Biomass burning in obsolete and inefficient small scale combustion appliances can greatly affect air quality, even in mountainous regions (like the Alpine Region) where biomass is strongly used as fuel for domestic heating. The contribution of biomass in terms of primary energy used for residential heating can reach percentages up to 80-90% in the Alpine Region and that is why it is important to know the performance of small scale biomass appliances in terms of their environmental impact, with particular reference to particulate matter (PM) atmospheric emissions.
PM is the most critical pollutant when dealing with the emissions of small scale appliances fuelled by wood biomass. PM is a mixture of solid and liquid particles suspended in air. Particles can present a wide range of granulometries, ranging from a few nanometers (2-3 nm) up to 100 microns (100 µm). We can divide the particles according to three different classes, depending on their diameter Dp :
1) ULTRAFINE PARTICLES (Dp < 100 nm);
2) FINE PARTICLES ( 100 nm < Dp < 1000 nm);
3) COARSE PARTICLES (Dp > 1000 nm).
According to the Directive 2008/50/EC only PM2.5 and PM10 (particles with an aerodynamic diameter lower than 2.5 µm and 10 µm respectively) are regulated and monitored in dedicated air quality networks at EU level in order to verify the compliance of their daily or annual concentrations to specific limit values (in particular, the daily limit concentration value of 50 µg/m3 for PM10 and the annual limit concentrations of 40 and 20 µg/m3 respectively for PM10 and PM2.5).
Since biomass combustion has been scientifically recognized as the major source of PM primary emissions, PM10 concentrations in the Alpine Region can raise up to values that greatly exceed the daily limit value of 50 µg/m3, mainly in the winter season, when residential combustion adds a big PM emissive contribution to the already critical conditions worsened by the occurrence of meteorological phenomena (thermal inversions) that limit the atmospheric dispersion of pollutants during most part of the day.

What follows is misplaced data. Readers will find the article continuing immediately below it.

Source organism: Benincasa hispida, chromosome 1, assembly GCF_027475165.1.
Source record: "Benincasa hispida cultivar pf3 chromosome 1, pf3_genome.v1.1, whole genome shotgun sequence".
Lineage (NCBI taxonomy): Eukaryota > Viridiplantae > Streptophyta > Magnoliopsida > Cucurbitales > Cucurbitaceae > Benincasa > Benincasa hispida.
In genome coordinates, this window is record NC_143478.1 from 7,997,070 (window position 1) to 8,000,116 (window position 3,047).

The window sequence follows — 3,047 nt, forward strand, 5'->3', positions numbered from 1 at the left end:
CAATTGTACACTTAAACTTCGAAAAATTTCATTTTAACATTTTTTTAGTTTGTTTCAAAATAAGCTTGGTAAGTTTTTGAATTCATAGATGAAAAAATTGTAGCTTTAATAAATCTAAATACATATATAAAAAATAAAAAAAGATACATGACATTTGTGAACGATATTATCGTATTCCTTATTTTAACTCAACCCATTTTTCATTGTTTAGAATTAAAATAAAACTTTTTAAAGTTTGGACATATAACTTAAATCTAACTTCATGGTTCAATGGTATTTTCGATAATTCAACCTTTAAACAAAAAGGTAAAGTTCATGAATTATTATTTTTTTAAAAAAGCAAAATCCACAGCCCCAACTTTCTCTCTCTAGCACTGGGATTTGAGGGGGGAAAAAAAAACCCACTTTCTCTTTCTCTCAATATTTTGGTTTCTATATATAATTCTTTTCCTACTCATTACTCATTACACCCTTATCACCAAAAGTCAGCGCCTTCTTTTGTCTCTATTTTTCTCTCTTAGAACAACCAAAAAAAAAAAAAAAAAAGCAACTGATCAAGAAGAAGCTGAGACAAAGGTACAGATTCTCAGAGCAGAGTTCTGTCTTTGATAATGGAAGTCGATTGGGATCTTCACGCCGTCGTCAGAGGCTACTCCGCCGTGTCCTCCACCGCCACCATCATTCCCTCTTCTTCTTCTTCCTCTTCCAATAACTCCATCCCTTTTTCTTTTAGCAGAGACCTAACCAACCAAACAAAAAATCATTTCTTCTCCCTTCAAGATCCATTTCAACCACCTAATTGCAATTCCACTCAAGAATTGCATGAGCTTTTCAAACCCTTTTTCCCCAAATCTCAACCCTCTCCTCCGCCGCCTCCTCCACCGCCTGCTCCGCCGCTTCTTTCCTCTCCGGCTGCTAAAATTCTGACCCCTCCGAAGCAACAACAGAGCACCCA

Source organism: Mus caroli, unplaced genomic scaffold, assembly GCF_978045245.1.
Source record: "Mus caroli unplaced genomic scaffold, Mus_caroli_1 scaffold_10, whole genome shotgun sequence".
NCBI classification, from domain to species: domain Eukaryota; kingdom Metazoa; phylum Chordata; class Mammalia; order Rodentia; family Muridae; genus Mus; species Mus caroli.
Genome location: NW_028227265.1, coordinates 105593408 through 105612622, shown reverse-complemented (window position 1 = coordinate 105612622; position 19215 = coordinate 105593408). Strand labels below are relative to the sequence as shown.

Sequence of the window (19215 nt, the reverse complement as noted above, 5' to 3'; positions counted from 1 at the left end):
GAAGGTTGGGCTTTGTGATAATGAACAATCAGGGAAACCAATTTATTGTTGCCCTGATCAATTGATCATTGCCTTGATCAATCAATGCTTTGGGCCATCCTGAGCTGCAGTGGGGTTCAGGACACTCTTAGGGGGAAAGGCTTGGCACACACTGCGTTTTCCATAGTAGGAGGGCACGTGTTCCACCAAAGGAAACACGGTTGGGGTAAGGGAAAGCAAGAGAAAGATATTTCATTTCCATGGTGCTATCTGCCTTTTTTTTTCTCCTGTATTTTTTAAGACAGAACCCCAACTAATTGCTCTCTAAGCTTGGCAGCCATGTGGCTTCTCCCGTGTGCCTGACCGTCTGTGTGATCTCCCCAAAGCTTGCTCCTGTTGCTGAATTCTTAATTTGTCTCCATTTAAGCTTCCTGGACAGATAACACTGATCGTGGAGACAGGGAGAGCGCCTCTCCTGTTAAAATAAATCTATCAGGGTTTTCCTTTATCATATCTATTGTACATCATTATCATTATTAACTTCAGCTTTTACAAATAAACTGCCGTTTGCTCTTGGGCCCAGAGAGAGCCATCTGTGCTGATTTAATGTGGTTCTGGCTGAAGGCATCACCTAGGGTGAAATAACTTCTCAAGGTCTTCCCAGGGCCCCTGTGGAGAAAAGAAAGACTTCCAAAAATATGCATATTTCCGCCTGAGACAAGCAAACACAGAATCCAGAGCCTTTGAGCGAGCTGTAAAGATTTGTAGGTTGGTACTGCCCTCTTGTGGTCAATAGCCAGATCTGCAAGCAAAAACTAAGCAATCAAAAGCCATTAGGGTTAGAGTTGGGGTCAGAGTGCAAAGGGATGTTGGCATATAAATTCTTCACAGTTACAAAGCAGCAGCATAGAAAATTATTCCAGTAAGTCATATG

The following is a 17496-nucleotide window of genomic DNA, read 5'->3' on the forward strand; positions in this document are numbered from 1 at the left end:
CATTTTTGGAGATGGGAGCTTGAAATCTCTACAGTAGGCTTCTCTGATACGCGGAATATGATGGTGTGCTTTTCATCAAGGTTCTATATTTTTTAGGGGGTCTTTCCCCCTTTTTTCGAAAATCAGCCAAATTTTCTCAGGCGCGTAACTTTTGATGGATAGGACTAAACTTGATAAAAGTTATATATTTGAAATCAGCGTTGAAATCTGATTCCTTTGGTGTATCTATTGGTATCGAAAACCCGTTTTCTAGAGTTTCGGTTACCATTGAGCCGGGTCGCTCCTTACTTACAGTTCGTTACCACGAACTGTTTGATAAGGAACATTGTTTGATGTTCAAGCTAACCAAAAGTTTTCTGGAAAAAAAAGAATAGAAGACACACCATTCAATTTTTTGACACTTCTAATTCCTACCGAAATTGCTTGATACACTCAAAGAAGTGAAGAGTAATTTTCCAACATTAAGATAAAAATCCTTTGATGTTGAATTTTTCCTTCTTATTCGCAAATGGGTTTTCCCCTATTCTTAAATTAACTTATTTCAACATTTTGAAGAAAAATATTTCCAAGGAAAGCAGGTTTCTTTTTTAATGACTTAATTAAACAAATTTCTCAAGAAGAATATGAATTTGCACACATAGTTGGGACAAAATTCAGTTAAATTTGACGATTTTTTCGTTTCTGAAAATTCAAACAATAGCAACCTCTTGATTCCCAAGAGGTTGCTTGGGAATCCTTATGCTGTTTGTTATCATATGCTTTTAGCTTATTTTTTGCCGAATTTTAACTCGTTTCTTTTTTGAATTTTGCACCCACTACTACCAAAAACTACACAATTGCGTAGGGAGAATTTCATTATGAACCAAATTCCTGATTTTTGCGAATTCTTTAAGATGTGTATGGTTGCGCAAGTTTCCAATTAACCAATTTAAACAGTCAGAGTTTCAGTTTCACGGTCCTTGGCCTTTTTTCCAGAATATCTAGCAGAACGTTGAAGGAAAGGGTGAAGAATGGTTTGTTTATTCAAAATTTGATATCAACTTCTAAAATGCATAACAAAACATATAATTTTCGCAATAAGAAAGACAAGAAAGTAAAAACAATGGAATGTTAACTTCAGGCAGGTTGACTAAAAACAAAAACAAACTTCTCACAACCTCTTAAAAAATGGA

Some small PM fractions like the polyciclic aromatic hydrocarbons (PAHs, with particular reference to Benzoapyrene, BaP) and the black carbon (BC) (detected through PM chemical analysis or thanks to high precision optical instruments) are markers of biomass burning and are harmful to human health. The smallest particles can actually find their way deep into our lungs and enter the bloodstream, causing cardiovascular and respiratory diseases.
Knowing the performance of our small scale biomass appliances is crucial, starting from their contribution in terms of PM emissions since there are more orders of magnitude of difference in terms of PM emission factors considering all the potential technologies sold on the market. For example, the impact in terms of PM emissions of an open chimney can be almost 100 times higher than the impact of the most efficient pellet boiler on the market. Nevertheless, it is noteworthy to underline that, even when we choose the most efficient small scale biomass appliance, the fuel quality is of primary importance and a bad fuel quality can have a great impact on its performance, increasing PM atmospheric emissions by up to 30%.